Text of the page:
In cities across America, mayors are eager to make use of ever-growing streams of data to enhance the effectiveness of city services and improve residents’ lives. If you can track why some blighted buildings take so much longer than others to be demolished and rehabbed; if you know that some residents routinely call an ambulance for very minor medical issues; if you can show why some businesses leave a city while others put down stakes – you can use this information to take actions that produce better outcomes for residents, and save money better used elsewhere.
Local officials understand this, but they often lack the tools, skills and expertise needed to implement a data and evidence-based approach to governing.
That is why in April 2015, Bloomberg Philanthropies launched What Works Cities, an unprecedented philanthropic initiative transforming the way cities around the country use data and evidence to improve lives. Over the next three years, backed by a $42 million investment, What Works Cities and its consortium of leading experts will assist mayors and their leadership teams in developing the internal capacity to utilize data and evidence effectively.
A key component of the program is the What Works Cities Standard. A first-of-its-kind framework, developed in collaboration with expert leaders in the field, the Standard describes steps city governments must take to effectively utilize data and evidence to inform their decisions.
Using the Standard as a guide, the participating cities in the program collaborate with world-class experts from The Behavioral Insights Team, The Government Performance Lab at the Harvard Kennedy School, The Center for Government Excellence at Johns Hopkins University, Results for America, and the Sunlight Foundation. These experts are supporting municipalities in:
- Creating sustainable open data programs that promote transparency and robust citizen engagement;
- Better incorporating data into budget, operational, and policy decision making;
- Conducting low-cost, rapid evaluations that allow cities to continually improve programs; and
- Focusing funding on effective approaches and programs.
The What Works Cities initiative is also establishing a national community of cities learning from each other’s work, sharing resources and developing best practices.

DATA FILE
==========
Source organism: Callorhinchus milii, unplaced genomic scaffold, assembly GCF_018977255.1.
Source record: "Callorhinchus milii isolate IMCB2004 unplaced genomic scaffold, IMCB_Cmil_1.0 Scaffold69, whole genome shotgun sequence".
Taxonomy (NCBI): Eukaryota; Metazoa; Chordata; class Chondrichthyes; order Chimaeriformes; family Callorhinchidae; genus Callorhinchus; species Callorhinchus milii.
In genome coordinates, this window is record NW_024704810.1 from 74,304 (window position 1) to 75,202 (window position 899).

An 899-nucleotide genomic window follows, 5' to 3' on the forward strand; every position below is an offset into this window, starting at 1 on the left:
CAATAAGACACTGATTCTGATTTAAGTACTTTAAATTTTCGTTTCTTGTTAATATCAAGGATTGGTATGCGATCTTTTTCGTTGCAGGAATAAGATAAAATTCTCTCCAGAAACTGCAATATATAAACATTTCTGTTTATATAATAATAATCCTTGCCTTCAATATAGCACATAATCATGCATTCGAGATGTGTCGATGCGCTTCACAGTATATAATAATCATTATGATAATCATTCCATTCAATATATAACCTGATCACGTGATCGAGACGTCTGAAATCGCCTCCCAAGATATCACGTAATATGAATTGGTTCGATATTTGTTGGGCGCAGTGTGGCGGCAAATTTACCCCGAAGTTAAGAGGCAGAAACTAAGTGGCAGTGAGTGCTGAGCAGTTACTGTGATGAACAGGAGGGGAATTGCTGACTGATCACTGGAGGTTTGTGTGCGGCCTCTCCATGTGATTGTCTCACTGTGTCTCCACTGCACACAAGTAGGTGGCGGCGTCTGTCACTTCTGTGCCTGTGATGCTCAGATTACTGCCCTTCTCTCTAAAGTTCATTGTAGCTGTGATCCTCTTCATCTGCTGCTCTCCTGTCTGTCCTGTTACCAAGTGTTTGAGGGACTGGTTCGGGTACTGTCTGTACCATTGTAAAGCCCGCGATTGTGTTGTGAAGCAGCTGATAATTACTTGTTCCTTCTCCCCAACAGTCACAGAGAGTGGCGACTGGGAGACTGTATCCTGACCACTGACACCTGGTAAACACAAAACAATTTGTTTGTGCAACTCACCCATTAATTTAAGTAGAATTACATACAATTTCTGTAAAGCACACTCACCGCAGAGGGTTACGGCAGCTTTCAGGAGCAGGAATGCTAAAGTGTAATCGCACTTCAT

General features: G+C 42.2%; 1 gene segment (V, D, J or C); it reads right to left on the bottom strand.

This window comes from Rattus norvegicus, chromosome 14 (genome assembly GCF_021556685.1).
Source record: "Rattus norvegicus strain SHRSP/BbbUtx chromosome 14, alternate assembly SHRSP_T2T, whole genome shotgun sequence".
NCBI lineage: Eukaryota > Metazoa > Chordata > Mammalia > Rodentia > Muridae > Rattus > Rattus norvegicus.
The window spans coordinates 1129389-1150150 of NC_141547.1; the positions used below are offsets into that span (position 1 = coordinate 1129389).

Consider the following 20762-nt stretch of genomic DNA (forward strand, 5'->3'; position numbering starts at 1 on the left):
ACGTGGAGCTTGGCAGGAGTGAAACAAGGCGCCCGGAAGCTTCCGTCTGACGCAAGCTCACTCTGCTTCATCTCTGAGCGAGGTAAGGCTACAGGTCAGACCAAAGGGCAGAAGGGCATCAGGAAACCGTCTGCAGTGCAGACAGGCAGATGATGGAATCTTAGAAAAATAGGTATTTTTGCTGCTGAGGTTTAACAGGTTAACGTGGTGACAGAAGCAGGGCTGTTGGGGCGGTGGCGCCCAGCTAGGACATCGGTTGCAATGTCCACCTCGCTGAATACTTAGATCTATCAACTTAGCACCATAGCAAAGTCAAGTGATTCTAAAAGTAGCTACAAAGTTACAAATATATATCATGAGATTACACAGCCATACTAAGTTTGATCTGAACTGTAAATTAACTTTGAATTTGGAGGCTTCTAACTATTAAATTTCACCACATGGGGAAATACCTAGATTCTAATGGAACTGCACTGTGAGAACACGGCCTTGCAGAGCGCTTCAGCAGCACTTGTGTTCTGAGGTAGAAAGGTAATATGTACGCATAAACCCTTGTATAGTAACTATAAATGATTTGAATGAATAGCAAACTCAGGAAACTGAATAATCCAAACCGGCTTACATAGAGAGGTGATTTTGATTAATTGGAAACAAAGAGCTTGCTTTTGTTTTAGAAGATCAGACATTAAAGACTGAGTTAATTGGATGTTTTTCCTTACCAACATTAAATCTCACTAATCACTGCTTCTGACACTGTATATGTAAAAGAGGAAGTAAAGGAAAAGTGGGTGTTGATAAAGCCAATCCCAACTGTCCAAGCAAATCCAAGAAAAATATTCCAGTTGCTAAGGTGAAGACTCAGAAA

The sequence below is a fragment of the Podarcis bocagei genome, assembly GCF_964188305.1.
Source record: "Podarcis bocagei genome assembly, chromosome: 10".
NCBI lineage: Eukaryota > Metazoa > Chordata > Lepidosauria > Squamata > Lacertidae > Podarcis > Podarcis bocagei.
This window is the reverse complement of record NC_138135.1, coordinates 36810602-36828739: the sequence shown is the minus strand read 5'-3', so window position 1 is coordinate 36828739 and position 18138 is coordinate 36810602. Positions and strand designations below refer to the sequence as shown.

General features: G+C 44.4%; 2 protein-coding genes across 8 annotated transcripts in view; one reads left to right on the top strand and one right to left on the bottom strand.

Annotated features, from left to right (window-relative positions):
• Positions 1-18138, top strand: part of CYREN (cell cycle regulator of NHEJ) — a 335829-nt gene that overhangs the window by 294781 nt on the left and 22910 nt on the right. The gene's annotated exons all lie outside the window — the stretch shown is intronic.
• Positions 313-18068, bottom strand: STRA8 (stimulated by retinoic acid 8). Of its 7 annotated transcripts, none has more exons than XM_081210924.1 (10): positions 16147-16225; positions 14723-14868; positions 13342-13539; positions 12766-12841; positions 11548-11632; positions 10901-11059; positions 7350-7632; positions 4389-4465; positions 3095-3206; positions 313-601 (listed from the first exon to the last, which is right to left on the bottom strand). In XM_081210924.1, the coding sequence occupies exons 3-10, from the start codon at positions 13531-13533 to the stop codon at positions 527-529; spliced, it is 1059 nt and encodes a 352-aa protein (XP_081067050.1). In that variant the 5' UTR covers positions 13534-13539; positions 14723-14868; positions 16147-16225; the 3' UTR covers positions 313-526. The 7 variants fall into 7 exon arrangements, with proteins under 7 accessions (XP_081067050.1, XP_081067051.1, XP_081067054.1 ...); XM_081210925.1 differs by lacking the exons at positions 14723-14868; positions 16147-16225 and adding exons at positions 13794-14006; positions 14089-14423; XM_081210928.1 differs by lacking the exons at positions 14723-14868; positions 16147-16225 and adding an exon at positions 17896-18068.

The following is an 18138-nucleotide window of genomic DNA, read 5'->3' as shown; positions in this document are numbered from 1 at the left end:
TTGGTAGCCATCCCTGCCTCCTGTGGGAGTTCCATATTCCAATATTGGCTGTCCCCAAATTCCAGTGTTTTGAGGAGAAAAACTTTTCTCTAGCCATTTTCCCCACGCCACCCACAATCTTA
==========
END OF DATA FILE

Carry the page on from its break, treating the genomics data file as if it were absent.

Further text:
Cities’ urgent desire for progress in these areas is clear. In the first 30 days after What Works Cities launched in April, more than 100 midsize cities applied to join the initiative. In their applications, cities indicated their interest in using data and evidence to focus on critical issues including public safety, transportation, blight, homelessness, public works, education and economic development.
This summer, What Works Cities named the first eight cities to participate: Chattanooga, Tennessee; Jackson, Mississippi; Kansas City, Missouri; Louisville, Kentucky; Mesa, Arizona; New Orleans, Louisiana; Seattle, Washington; and Tulsa, Oklahoma. Additional cities will be named before the end of 2015 and others will be joining on a rolling basis through 2017.
Some examples of the work underway:
- In Seattle, Washington, city leaders are working with the Kennedy School Government Performance Lab to use results-driven contracting to ensure that outside contractors are effectively working to address homelessness.
- In Jackson, Mississippi, the state’s capital and largest city, Mayor Tony Yarber recently signed an executive order to establish an open data policy and practice – and has solicited residents’ input about the data they want to use – with the aim of releasing data from city departments and establishing the city’s first performance management program.
- And in Mesa, Arizona, the city used data to determine that it could save considerable funds and respond more effectively to fire emergencies by sending a smaller response team and vehicle to low-level emergency calls instead of sending a fire truck to every call.
What Works Cities’ mayors are beginning to define a new level of achievement in city government. As Sunlight Foundation President Chris Gates said recently, using data for results-driven management is the “next wave in the 100-year-old effort to reform the way cities are run.”
Many thanks to Simone Brody for her contribution. Make sure you follow what she and What Works Cities are up to by following them on Twitter at @WhatWorksCities.